I know you dropped both windows and linux at 8.3. But if Windows service pack/vista/whatever caused the driver to stop working due to update you'd make a new one for the older cards (same features, just sort of recompiled). This didn't happen with the newer X (AFAIK it was only Xorg which caused problems?). That was my argument.

                              Anyways, once more, I don't want this to turn into some sort of blamefest, I'm not blaming you guys (at least not the devs) for anything.

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                              • #45
                                Originally posted by fhuberts View Post
                                Yeah I know you guys understand it. Actually met bridgman on FOSDEM 2008. You guys are doing a great job.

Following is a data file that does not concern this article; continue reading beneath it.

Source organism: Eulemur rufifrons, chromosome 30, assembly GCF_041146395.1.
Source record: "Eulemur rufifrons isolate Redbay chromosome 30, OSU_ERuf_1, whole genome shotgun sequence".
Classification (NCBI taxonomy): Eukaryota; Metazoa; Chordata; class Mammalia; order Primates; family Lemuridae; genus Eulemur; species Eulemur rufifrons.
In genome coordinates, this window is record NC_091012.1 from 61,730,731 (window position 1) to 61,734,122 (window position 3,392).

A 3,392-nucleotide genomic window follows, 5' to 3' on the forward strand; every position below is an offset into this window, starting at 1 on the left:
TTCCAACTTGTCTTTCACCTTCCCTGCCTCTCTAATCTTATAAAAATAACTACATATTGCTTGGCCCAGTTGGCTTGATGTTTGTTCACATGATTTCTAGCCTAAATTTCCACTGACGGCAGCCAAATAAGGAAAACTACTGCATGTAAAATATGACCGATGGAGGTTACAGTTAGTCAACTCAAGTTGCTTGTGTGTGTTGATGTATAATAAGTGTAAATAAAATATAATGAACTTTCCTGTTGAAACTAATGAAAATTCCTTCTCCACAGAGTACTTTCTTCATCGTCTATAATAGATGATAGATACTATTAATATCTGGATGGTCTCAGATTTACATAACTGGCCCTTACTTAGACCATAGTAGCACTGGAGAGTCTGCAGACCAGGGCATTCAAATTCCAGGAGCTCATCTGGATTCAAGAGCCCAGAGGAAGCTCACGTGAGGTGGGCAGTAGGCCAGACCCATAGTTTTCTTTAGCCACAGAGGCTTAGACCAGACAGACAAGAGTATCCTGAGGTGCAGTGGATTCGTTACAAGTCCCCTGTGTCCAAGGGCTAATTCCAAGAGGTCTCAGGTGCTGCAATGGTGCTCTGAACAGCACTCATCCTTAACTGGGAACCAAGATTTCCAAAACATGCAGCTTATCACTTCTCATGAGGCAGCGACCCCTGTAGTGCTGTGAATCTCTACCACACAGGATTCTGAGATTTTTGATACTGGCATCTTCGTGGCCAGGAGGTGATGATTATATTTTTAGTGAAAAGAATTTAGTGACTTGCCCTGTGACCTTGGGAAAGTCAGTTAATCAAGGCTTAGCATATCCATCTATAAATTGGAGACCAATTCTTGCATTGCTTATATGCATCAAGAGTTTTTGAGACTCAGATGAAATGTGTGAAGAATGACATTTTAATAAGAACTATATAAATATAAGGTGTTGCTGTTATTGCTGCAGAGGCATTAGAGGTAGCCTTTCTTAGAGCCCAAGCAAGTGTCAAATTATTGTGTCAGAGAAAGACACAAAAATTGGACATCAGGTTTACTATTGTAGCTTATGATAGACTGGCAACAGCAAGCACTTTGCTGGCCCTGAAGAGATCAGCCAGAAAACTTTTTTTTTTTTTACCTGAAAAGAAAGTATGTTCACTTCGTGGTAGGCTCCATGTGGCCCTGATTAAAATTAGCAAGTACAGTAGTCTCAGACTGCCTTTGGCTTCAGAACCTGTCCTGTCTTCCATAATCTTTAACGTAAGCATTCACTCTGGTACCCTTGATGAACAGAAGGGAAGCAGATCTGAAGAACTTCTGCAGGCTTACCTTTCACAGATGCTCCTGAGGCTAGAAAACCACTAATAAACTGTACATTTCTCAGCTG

My remark was merely meant to point out that there are more nuances to the story he is telling. It seemed a bit too much laying the blame with the kernel.
                                I certainly wasn't trying to "blame" the kernel, but I was trying to explain why we didn't feel that the approach we're using for Windows (quarterly updates, no support for new OS versions) would work as well for Linux.

                                The decision to constantly evolve APIs has significant benefits but it does have some costs as well, and the costs are probably felt the most in high end graphics, where the cost and complexity of an optimized driver stack makes it harder for open source drivers to replace proprietary ones in all scenarios.
                                Last edited by bridgman; 10-13-2009, 03:00 PM.